Lone Worker Safety – What Does it Mean?
Not every employee has the benefit of working with peers. Some are lone workers who do their jobs pretty much solo without coworkers or even supervisors nearby. Contractors, field workers, home health care nurses, social workers, realtors, and fleet drivers are just a few examples of lone workers. It is estimated that there are 53 million lone workers in Canada, the United States and Europe combined; a total of about 15 percent of the overall workforce. IDC estimates there are approximately 1.3 billion people who are considered mobile workers, many of whom work alone all or part of their day.
According to the Health and Safety Authority, lone workers include:
- people in fixed establishments where only one person works on the premises, e.g. in small workshops, kiosks, gas stations, shops, and home-workers
- people who work separately from others, e.g. in factories, warehouses, some research and training establishments, leisure centers, or fairgrounds
- people who work outside normal hours, e.g. cleaners, security, special production, maintenance, repair staff, etc.
- people who work away from their fixed base, e.g. on construction sites, plant installations, maintenance and cleaning work, electrical repairs, lift repairs, painting and decorating, vehicle recovery, etc.
- agricultural and forestry workers
- service workers, e.g. rent collectors, postal staff, social workers, home helps, district nurses, pest control workers, drivers, engineers, or architects
These workers have important and often dangerous jobs. How can an employer or coworker keep tabs on these employees and what can the lone worker do to maximize their own safety? Any costs required to ensure the safety of these employees is nothing compared to the possible consequences of someone being injured on the job without anyone knowing or the ability to call for help.
Keeping Lone Workers Safe
It’s up to the employer to ensure their employees, lone workers or not, are adequately protected and have the means to get help if needed. In fact, Section 19 of the Safety, Health and Welfare at Work Act of 2005 requires the employer to undertake a risk assessment before they can dispatch a lone worker.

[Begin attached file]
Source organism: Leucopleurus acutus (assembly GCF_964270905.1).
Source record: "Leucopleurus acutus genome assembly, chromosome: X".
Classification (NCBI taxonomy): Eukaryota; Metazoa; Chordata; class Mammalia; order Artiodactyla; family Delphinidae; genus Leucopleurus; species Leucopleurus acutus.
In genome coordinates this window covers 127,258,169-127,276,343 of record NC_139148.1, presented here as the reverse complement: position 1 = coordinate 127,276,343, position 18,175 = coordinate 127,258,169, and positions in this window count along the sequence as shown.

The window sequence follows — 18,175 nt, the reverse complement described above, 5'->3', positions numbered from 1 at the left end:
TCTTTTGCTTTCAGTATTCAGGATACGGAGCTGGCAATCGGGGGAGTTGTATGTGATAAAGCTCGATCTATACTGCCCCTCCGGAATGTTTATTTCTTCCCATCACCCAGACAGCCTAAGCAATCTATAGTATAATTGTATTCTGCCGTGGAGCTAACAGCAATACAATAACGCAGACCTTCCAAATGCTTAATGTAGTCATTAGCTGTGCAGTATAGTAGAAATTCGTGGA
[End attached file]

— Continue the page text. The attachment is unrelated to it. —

There are many different variables that come into play when it comes to these assessments. The environment, work conditions, required tasks, accessibility to first aid, and the potential for physical violence from outsiders are just some of the considerations. If safety cannot be established, the employer must arrange for onsite help or dispatch a fellow worker. While employers are on the hook for the majority of the obligation, all of the responsibility isn’t solely on the employer, however.
Employees share a portion of the burden. They must:
- Take reasonable care to look after their own safety and health
- Safeguard the safety and health of other people affected by their work
- Cooperate with their employer’s safety and health procedures
- Use tools and other equipment properly, in accordance with any relevant safety instructions and training they have been given
- Not misuse equipment provided for their safety and health
- Report all accidents, injuries, near-misses, and other dangerous occurrences
Personal Safety Devices on the Rise
In order to minimize risks, employers must implement a series of control measures, such as providing a way for the lone worker to communicate with the employer and/or first responders. Increasingly more companies are investing in mass communication software and personal safety devices. These devices range in how they operate but one of the more innovative and effective solutions connects to a mobile phone.